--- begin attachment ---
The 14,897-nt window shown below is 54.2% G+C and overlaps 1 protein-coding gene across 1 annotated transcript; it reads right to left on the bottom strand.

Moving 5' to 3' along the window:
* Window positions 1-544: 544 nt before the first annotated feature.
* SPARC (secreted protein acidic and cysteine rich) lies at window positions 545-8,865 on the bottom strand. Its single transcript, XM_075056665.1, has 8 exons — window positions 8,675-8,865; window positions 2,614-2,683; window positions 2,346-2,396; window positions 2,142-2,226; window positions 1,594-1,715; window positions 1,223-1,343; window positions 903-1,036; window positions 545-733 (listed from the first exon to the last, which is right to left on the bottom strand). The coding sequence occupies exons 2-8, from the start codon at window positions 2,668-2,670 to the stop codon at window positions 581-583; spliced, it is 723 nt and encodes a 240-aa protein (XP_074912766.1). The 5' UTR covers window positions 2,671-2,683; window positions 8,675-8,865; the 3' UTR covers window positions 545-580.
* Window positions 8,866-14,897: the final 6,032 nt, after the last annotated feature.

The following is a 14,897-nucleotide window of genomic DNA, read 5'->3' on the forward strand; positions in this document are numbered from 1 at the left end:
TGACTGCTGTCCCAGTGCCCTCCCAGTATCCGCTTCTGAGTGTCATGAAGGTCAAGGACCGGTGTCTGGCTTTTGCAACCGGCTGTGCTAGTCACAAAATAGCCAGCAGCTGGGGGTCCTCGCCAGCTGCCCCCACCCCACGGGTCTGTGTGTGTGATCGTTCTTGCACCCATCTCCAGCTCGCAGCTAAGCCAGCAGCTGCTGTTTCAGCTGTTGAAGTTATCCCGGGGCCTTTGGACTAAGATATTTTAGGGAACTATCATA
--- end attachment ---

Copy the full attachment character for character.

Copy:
The 14,897-nt window shown below is 54.2% G+C and overlaps 1 protein-coding gene across 1 annotated transcript; it reads right to left on the bottom strand.

Moving 5' to 3' along the window:
* Window positions 1-544: 544 nt before the first annotated feature.
* SPARC (secreted protein acidic and cysteine rich) lies at window positions 545-8,865 on the bottom strand. Its single transcript, XM_075056665.1, has 8 exons — window positions 8,675-8,865; window positions 2,614-2,683; window positions 2,346-2,396; window positions 2,142-2,226; window positions 1,594-1,715; window positions 1,223-1,343; window positions 903-1,036; window positions 545-733 (listed from the first exon to the last, which is right to left on the bottom strand). The coding sequence occupies exons 2-8, from the start codon at window positions 2,668-2,670 to the stop codon at window positions 581-583; spliced, it is 723 nt and encodes a 240-aa protein (XP_074912766.1). The 5' UTR covers window positions 2,671-2,683; window positions 8,675-8,865; the 3' UTR covers window positions 545-580.
* Window positions 8,866-14,897: the final 6,032 nt, after the last annotated feature.

The following is a 14,897-nucleotide window of genomic DNA, read 5'->3' on the forward strand; positions in this document are numbered from 1 at the left end:
TGACTGCTGTCCCAGTGCCCTCCCAGTATCCGCTTCTGAGTGTCATGAAGGTCAAGGACCGGTGTCTGGCTTTTGCAACCGGCTGTGCTAGTCACAAAATAGCCAGCAGCTGGGGGTCCTCGCCAGCTGCCCCCACCCCACGGGTCTGTGTGTGTGATCGTTCTTGCACCCATCTCCAGCTCGCAGCTAAGCCAGCAGCTGCTGTTTCAGCTGTTGAAGTTATCCCGGGGCCTTTGGACTAAGATATTTTAGGGAACTATCATA